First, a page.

TA has two ways of exploring the process of this relationship. The first is the "I'm OK—You're OK" theory of "life positions". Without going into detail, Berne maintains that the default assumption in counselling and therapy (and tutorials) is that the client/student is "Not OK" while the therapist/tutor is "OK". This, he argues, inhibits effective work and needs to be countered. Only the "I'm OK— You're OK" position is acceptable.
The second TA angle comes from the famous Parent-Adult-Child model. Again, I will skip the detail, but TA suggests that we each have three "ego-states", of Parent (seat of internalised values, from our own parents); Adult (rational and here-and-now oriented); and Child (the remnants of the child each of us once was). TA maps the potential interactions between the ego-states of any two people encountering each other, usually diagramatically.I was once, in the 1970s, a great fan of TA, and even started training as a TA therapist: now I am suspicious about the whole "therapy" culture. TA is probably one of its more benign if ineffectual manifestations...
TA maps the default relationship between (in our case) tutee and tutor as a Child-Parent relationship. This suggests that the tutee is inclined to defer to the tutor's definition of the situation and to her values. This makes for a relatively easy relationship, and is of course reinforced by the fact of the tutor's authority within the educational system, and perhaps by her role as an assessor.
However, TA suggests that being in the Child ego-state is not conducive to the tutee learning. As far as TA is concerned, the ability to learn is the prerogative of the Adult ego-state. It is therefore necessary to establish an Adult-Adult relationship for learning to take place. (Both Parent-Child and Adult-Adult are relatively stable relationships in TA terms: other variants are less stable).
The Parent-Child pattern may result in compliance, but only Adult-Adult results in learning.
This Adult-Adult relationship is of course consistent with the ideas of andragogy.
If you are looking for a simple, rule-of-thumb guide to the tutorial relationship, the TA model is as good as any. But it is basically static, and the discussion so far has suggested a dynamic and oscillating situation. Moreover, it is all very well to specify how things ought to be, and it may be relatively easy for the tutor to stay in Adult, but simply telling a tutee not to go into Child is at best unreliable, and can indeed be counter-productive. (Having said that, if you can recognise the non-verbal signs, such as not making eye-contact, and muttering rather than speaking with animation, you may be able to address them.)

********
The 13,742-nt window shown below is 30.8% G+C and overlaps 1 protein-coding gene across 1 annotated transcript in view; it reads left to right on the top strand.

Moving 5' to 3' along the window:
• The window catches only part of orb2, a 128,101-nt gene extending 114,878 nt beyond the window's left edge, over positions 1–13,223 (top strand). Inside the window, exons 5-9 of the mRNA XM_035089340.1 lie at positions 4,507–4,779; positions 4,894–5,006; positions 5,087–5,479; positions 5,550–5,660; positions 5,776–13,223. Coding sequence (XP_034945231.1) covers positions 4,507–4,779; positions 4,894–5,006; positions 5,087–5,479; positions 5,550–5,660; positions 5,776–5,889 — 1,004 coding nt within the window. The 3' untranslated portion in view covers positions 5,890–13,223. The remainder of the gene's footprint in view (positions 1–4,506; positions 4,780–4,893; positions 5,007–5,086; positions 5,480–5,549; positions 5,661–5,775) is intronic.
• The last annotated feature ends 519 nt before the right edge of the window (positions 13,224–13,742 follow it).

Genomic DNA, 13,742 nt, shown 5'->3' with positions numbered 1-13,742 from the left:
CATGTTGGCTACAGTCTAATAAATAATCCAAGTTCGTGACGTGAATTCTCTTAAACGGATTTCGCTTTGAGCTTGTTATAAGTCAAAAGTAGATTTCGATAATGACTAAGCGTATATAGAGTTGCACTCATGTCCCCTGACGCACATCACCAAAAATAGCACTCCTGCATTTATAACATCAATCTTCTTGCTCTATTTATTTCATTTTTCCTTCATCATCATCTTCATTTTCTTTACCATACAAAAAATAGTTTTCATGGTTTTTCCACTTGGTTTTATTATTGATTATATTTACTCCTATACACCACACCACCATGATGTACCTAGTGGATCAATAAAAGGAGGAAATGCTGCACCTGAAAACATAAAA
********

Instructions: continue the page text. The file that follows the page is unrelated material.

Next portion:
I want to argue that a necessary (if not entirely sufficient) condition of facilitating effective and authentic receptiveness/reflection lies in the understanding and authentic practice of what that notoriously cerebral and obscurantist psychoanalytic theorist Wilfred Bion called "containment".
Bion's (1970) concern was the relationship between an institution or group and its members (particularly the difficult member, whom he called the "mystic"), from which he articulated a more general principle—the relationship between the container and the contained. This, he argued, could take three forms:
—which of course parallel the potential relations between species in ecological systems.
Commensality simply means "dining from the same table": the two elements (container and contained) co-exist in parallel, "and the existence of each can be seen to be harmless to the other" (Bion, 1970:78). It is not very interesting, but if it happens in the tutorial situation, tutor and learner have effectively not made contact.